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What is fair game to discuss in the media about a candidate’s religion?
Faith Is a Factor for Voters, and Rightly So
By Timothy Dalrymple | May 1, 2012
If Robert Jeffress—who famously called Mormonism a “cult” and Romney “not a Christian”—had merely urged Christians to prefer their fellow Christians amongst equally qualified candidates, he would not have found himself in such hot water. A simple thought experiment shows us that most of us are, in fact, willing to consider a candidate’s faith in our assessments of his or her suitability for office. Would you be unwilling (or at least less willing) to vote for an atheist? Or a Satanist? What about a candidate who worships the Flying Spaghetti Monster? Or Elvis? Or Hitler? Or a candidate who believes that human life is less valuable than animal life, or that God honors those who slay the disbelievers, or that the world is supposed to end in a nuclear conflagration in 2013?
Most people, when pressed, will acknowledge that there comes a point where a candidate’s religious beliefs will cause them to sour on his candidacy. We might prefer a competent Elvis-worshiper to an incompetent Christian, but we might still prefer a competent Christian to a competent Elvis-worshiper. And an atheist might well prefer a competent atheist to a competent Christian.
This is neither unconstitutional nor unreasonable. To prohibit the government from imposing a “religious test” is obviously not to require individual voters to ignore candidates’ religious beliefs in the voting booth. I find four reasons why religious beliefs are “fair game.”
First, and most obviously, religious beliefs and practices are so closely intertwined with our ethical commitments and our personal moral values that they are all but inseparable. We like to speak of religious beliefs, moral principles and political views as though they are all easily compartmentalized, but they’re not. In many religious traditions, there is no distinction at all between the religious and the ethical, and so a person’s religious beliefs will tell us much about the values and principles that will guide his behavior in office. Mitt Romney will be pressed on the former racial policies of the LDS Church. Romney has a persuasive response, but it’s a fair question precisely because religious and social views inform one another.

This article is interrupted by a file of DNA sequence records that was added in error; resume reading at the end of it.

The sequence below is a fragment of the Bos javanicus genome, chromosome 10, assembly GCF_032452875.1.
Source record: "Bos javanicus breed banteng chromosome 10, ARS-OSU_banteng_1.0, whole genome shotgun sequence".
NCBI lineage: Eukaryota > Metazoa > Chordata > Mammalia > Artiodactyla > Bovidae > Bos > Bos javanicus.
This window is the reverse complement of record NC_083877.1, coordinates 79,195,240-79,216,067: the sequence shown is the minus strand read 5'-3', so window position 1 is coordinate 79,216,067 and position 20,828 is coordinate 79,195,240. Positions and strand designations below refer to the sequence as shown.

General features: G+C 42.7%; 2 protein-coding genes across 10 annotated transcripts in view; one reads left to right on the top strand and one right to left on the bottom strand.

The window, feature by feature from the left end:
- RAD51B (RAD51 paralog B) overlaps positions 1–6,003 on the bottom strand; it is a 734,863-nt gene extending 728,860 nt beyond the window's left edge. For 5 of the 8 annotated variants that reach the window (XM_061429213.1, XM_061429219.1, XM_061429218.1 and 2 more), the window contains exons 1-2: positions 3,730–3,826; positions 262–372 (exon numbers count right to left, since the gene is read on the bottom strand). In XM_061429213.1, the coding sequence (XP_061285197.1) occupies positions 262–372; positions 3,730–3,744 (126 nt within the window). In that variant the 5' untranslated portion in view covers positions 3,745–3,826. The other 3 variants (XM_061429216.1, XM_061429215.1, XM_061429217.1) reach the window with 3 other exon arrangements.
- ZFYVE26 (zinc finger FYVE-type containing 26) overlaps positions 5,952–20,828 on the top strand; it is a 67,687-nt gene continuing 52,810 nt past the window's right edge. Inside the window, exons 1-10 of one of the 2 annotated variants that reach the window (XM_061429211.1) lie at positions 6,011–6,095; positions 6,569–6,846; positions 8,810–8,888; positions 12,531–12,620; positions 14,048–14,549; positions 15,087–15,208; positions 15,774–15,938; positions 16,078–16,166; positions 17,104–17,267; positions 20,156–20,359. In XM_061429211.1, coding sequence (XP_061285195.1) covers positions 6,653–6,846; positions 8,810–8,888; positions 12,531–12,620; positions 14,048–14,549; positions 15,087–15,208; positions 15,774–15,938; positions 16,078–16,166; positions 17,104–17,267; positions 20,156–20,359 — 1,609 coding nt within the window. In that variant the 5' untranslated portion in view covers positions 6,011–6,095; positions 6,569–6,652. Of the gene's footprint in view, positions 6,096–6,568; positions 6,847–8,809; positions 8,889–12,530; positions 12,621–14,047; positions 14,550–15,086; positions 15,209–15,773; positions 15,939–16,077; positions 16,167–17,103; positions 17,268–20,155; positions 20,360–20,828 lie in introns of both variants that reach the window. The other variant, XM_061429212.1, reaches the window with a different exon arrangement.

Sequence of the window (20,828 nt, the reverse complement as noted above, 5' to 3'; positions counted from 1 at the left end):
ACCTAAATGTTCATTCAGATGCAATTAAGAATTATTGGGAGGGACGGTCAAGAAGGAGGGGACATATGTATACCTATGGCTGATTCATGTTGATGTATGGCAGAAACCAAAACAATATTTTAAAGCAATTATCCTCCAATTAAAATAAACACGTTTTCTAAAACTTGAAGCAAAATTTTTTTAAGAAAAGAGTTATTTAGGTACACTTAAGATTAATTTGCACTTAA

Second, religious beliefs tell us something about the character of a person. How will he respond under duress? How quickly will he succumb to the temptation to sacrifice the good of others in order to advance his own political interests? Many believe, not unreasonably, that religious systems that encourage honesty, integrity and self-sacrifice, that teach accountability before a higher power and that profess absolute moral values (such as the sacred value of human life) will render a candidate more likely to do the right thing in office.
Third, a candidate’s religious beliefs tell us something about his rationality. We may reasonably question the belief-forming mechanisms of the candidate who earnestly worships the Flying Spaghetti Monster. Or the atheist may conclude that fundamentalist Christian beliefs are so clearly irrational that any person who assents to them cannot be trusted to make solid judgments on, say, whether a dictator is under demonic influence.
And fourth, if you believe that prayer has any positive effect (whether that effect is swaying the will of God or illuminating the right path or merely humbling and refining the person who prays), then you may prefer a candidate who prays. The same could be said of other religious practices. Those who deny that a candidate’s faith should be a factor for the voter effectively assert that faith has no effect on our public lives. Yet this is clearly empirically false.
Where Jeffress went astray was in his rudely partisan attack on Mormonism. (And for the record, Jeffress, true to his word, has supported Romney over Obama.) For all their theological differences, Mormons profess the same values as, and in many cases live them out more consistently, than traditional Christians. They demonstrate great character in their public lives; their theological views are not so wildly irrational (especially for those who believe in a Creator God who engages the historical sphere) that their belief-forming mechanisms cannot be trusted; and Mormons are shaped by many of the same religious practices as traditional Christians—practices like prayer, worship and service.
Evangelicals—and I speak as an evangelical who loves the evangelical church—have been badly miseducated about Mormonism. There are significant theological differences that may well have spiritual, even soteriological, consequences, but it’s hard to imagine how the Mormon view of the Trinity would lead Romney to take an action in the Oval Office that a traditional Christian would not.
For all that, the Obama campaign may well regret it if they play on evangelical distrust of Mormons. McCain famously forbade his campaign from making an issue of Reverend Wright, but if Obama surrogates attack Mitt’s Mormonism, then Reverend Wright will be “fair game” for Romney surrogates. And I personally find it disturbing to spend twenty years under the tutelage of a preacher of Liberation Theology—a theology that inspired, and in many cases directly called for, violent insurrections and the establishment of socialist states throughout South America and elsewhere. To me, that’s far more worrisome than the cut of Mitt Romney’s undergarments.
Timothy Dalrymple is director of content for Patheos.com. He received his doctorate in philosophy of religion at Harvard's Graduate School of Arts and Sciences.
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